Zuckerberg, for his part, is wrapping himself in the first amendment. “While I certainly worry about the erosion of truth,” he said, “I don’t think most people want to live in a world where you can only post things that tech companies judge to be 100 percent true.”
Good point. I certainly wouldn’t want an organization like Breitbart, whose founder described it as a platform for the white nationalist alt-right, deciding what’s true and newsworthy. But just when you think that rational people would prefer not to team with neo-Nazis, Facebook decides to partner with Breitbart, among others, in its new news feed scheme. That decision seems particularly problematic given recent testimony by FBI Director Christopher Wray before a House Homeland Security meeting. Wray noted that domestic terrorists have committed more fatal attacks than international terrorists in the United States in recent years, and that “terrorism today moves at the speed of social media.”
Not to worry. Zuckerberg argues that individual citizens will do their own research to determine what is true and what isn’t. Oh sure, and maybe teenagers will give up their cell phones, and polar ice will stop melting. We are nothing if not lazy consumers of digital information, and while that doesn’t mean we have to be led by the hand to the altar of truth, it certainly helps if we’re not deliberately lied to.
Undeniably, Facebook has the means to influence elections and shape national debate by allowing deceits and fabrications to infect political ads. In fact, Zuckerberg claims he once considered banning political advertising altogether, but then had the epiphany that banning them would favor incumbents and hurt up-and-coming challengers who might not otherwise have mainstream media appeal.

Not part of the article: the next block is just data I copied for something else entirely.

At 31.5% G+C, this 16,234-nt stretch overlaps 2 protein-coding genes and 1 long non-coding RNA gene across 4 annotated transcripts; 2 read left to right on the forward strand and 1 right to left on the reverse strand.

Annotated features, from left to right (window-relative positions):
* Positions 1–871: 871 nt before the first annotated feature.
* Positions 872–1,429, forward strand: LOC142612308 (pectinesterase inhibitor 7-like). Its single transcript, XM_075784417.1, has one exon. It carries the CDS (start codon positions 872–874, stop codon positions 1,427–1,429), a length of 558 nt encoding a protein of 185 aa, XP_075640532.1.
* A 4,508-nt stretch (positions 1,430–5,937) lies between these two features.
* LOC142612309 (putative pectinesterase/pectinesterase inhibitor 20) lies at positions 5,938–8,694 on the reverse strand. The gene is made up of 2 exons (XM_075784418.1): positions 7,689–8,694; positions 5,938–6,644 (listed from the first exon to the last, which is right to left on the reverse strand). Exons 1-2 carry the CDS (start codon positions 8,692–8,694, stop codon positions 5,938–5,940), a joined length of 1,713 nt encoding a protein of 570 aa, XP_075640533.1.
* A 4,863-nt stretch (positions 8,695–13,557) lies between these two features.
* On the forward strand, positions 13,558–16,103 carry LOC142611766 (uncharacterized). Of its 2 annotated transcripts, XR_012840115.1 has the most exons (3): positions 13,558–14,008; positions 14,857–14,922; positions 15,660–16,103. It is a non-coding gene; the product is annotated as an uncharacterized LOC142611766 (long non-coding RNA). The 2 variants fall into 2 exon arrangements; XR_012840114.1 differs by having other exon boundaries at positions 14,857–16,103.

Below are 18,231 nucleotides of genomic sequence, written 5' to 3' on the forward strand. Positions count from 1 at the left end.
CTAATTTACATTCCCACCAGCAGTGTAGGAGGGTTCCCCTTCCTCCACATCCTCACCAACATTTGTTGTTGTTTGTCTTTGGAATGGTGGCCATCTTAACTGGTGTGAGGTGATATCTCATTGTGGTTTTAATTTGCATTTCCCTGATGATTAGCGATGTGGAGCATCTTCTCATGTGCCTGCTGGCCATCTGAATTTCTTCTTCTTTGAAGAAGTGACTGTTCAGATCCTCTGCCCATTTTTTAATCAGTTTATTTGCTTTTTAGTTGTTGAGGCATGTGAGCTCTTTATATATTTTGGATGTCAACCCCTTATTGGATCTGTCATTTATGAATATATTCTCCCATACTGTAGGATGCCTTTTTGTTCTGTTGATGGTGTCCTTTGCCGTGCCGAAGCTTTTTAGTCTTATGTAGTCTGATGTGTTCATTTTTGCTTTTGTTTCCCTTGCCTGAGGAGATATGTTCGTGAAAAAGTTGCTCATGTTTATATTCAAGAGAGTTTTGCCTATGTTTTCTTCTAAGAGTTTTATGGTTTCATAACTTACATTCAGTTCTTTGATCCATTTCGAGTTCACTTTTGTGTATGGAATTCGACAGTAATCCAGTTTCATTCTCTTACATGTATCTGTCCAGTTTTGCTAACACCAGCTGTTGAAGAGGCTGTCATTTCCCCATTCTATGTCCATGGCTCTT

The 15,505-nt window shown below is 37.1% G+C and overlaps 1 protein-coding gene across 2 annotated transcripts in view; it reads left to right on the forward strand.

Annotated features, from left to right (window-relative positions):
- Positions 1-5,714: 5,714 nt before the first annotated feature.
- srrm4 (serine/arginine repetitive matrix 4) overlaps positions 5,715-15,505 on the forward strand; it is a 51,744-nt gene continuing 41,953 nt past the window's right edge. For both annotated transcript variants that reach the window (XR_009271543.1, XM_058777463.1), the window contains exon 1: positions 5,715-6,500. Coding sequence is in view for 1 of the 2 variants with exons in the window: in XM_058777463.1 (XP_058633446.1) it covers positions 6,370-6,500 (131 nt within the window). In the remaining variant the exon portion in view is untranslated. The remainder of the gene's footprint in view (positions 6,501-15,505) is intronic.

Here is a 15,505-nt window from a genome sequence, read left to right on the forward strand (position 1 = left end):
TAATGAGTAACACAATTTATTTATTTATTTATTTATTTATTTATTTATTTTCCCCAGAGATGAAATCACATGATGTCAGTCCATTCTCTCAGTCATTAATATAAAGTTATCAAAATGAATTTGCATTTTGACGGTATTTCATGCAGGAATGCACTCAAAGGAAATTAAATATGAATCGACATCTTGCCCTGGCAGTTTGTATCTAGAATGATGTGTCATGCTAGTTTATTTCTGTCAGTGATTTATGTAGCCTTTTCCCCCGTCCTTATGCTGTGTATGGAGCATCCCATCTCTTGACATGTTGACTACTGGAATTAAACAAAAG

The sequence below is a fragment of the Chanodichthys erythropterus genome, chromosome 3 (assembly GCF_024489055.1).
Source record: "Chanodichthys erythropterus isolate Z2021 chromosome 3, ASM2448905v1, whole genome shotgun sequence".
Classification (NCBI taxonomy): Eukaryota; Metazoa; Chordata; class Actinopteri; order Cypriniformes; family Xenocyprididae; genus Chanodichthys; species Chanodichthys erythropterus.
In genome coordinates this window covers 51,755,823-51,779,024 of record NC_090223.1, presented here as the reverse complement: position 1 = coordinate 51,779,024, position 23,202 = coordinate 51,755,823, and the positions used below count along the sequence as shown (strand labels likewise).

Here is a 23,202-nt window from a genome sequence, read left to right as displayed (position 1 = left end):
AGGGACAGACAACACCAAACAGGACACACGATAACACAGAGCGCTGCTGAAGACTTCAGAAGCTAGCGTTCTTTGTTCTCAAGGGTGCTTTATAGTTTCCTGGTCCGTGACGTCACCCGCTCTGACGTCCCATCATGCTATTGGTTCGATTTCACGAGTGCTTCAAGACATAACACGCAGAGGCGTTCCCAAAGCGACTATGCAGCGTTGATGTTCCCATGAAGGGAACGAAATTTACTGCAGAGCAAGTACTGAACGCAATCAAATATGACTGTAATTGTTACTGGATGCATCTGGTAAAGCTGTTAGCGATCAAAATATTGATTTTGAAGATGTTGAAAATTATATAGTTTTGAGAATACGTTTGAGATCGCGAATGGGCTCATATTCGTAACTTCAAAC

In fairness, Facebook has at least taken steps to minimize foreign involvement in our elections. As recently as October of this year, it disabled a network of Russian-based accounts that were posting pro-Trump and ant-Biden propaganda. Paradoxically, if the same propaganda originated domestically, and was couched as a political ad, Zuckerberg apparently would have no problem hosting it.
So, if you believe Zuckerberg, Facebook is championing the First Amendment, and aiding political underdogs. If you believe his detractors, Facebook is promoting the spread of misinformation and choosing profit over protecting democracy.
One thing is certain: Democracy in the digital age is as difficult to protect as privacy in the age of surveillance.
The question of who controls the information commons may ultimately prove unanswerable. Google, Facebook, no one, everyone. The sea of information in which we all swim is composed of billions of drops of data from millions of sources. Controlling it all is fanciful. Besides, the crazies have learned to build their own networks and, on social media, anonymous algorithms feed them, and the rest of us, our preferred information diet based on past digestive preferences.
Clearly, however, something has to be done. Pushing back on the most egregious abuses of free speech is not denying speech; it is an acknowledgement that manipulation by deceit in the name of freedom will not be tolerated. As Zuckerberg’s employees reminded him in an open letter, “Free speech and paid speech are not the same thing.”
The First Amendment is suffering from some of the same ills plaguing the Second Amendment: both were established in vastly different times and contexts and both now need reasonable controls to mitigate proven disastrous consequences. In the case of free speech, that means not only ensuring the rights of the speaker, but the rights of listeners as well.